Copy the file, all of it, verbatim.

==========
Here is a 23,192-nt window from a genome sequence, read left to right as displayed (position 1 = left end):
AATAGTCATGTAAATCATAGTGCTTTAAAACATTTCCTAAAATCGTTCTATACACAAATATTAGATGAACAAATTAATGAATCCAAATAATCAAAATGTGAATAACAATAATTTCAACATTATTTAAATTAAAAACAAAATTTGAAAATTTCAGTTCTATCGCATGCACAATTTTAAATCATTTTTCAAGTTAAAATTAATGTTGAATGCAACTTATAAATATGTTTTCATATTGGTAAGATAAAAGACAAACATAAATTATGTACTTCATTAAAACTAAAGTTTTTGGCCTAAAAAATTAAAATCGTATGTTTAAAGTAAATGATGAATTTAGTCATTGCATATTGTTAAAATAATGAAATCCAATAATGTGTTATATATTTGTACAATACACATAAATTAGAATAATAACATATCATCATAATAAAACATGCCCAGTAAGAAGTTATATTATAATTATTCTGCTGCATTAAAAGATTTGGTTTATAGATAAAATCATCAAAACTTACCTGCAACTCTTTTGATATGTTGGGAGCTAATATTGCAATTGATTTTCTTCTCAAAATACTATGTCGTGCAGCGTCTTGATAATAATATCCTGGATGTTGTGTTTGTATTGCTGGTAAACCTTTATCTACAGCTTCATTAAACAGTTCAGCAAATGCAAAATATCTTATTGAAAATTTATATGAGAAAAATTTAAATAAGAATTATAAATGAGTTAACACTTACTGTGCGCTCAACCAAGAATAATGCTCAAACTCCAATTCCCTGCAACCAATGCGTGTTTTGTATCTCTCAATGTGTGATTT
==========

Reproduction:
Here is a 23,192-nt window from a genome sequence, read left to right as displayed (position 1 = left end):
AATAGTCATGTAAATCATAGTGCTTTAAAACATTTCCTAAAATCGTTCTATACACAAATATTAGATGAACAAATTAATGAATCCAAATAATCAAAATGTGAATAACAATAATTTCAACATTATTTAAATTAAAAACAAAATTTGAAAATTTCAGTTCTATCGCATGCACAATTTTAAATCATTTTTCAAGTTAAAATTAATGTTGAATGCAACTTATAAATATGTTTTCATATTGGTAAGATAAAAGACAAACATAAATTATGTACTTCATTAAAACTAAAGTTTTTGGCCTAAAAAATTAAAATCGTATGTTTAAAGTAAATGATGAATTTAGTCATTGCATATTGTTAAAATAATGAAATCCAATAATGTGTTATATATTTGTACAATACACATAAATTAGAATAATAACATATCATCATAATAAAACATGCCCAGTAAGAAGTTATATTATAATTATTCTGCTGCATTAAAAGATTTGGTTTATAGATAAAATCATCAAAACTTACCTGCAACTCTTTTGATATGTTGGGAGCTAATATTGCAATTGATTTTCTTCTCAAAATACTATGTCGTGCAGCGTCTTGATAATAATATCCTGGATGTTGTGTTTGTATTGCTGGTAAACCTTTATCTACAGCTTCATTAAACAGTTCAGCAAATGCAAAATATCTTATTGAAAATTTATATGAGAAAAATTTAAATAAGAATTATAAATGAGTTAACACTTACTGTGCGCTCAACCAAGAATAATGCTCAAACTCCAATTCCCTGCAACCAATGCGTGTTTTGTATCTCTCAATGTGTGATTT